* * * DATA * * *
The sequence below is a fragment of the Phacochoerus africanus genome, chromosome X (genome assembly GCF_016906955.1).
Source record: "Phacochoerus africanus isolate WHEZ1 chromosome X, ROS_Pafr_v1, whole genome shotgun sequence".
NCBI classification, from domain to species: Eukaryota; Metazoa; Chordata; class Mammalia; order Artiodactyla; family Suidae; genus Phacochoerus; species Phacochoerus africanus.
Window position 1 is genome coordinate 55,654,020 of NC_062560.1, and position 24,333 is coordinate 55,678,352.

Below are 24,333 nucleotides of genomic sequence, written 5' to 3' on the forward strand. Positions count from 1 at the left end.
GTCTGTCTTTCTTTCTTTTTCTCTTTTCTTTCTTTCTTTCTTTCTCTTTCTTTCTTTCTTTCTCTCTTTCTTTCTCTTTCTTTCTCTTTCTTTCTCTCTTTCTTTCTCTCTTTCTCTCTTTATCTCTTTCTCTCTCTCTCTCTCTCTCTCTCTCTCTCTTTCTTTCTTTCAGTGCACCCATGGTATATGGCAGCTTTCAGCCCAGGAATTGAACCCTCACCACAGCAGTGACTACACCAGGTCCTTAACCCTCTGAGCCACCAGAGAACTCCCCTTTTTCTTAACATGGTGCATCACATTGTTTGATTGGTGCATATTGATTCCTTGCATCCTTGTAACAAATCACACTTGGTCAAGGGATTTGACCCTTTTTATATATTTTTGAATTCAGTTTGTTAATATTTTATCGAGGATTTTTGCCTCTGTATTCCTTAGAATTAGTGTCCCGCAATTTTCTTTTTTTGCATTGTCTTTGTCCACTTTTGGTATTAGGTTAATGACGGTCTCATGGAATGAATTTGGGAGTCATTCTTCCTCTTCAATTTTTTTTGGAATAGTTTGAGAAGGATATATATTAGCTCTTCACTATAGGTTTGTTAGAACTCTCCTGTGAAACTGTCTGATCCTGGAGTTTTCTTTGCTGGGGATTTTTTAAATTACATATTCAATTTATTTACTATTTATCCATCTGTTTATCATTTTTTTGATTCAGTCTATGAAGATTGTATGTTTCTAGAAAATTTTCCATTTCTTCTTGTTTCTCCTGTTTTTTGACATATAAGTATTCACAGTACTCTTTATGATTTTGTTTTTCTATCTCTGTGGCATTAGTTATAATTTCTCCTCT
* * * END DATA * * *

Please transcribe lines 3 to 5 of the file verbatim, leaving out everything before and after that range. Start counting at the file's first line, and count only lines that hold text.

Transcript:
NCBI classification, from domain to species: Eukaryota; Metazoa; Chordata; class Mammalia; order Artiodactyla; family Suidae; genus Phacochoerus; species Phacochoerus africanus.
Window position 1 is genome coordinate 55,654,020 of NC_062560.1, and position 24,333 is coordinate 55,678,352.

Below are 24,333 nucleotides of genomic sequence, written 5' to 3' on the forward strand. Positions count from 1 at the left end.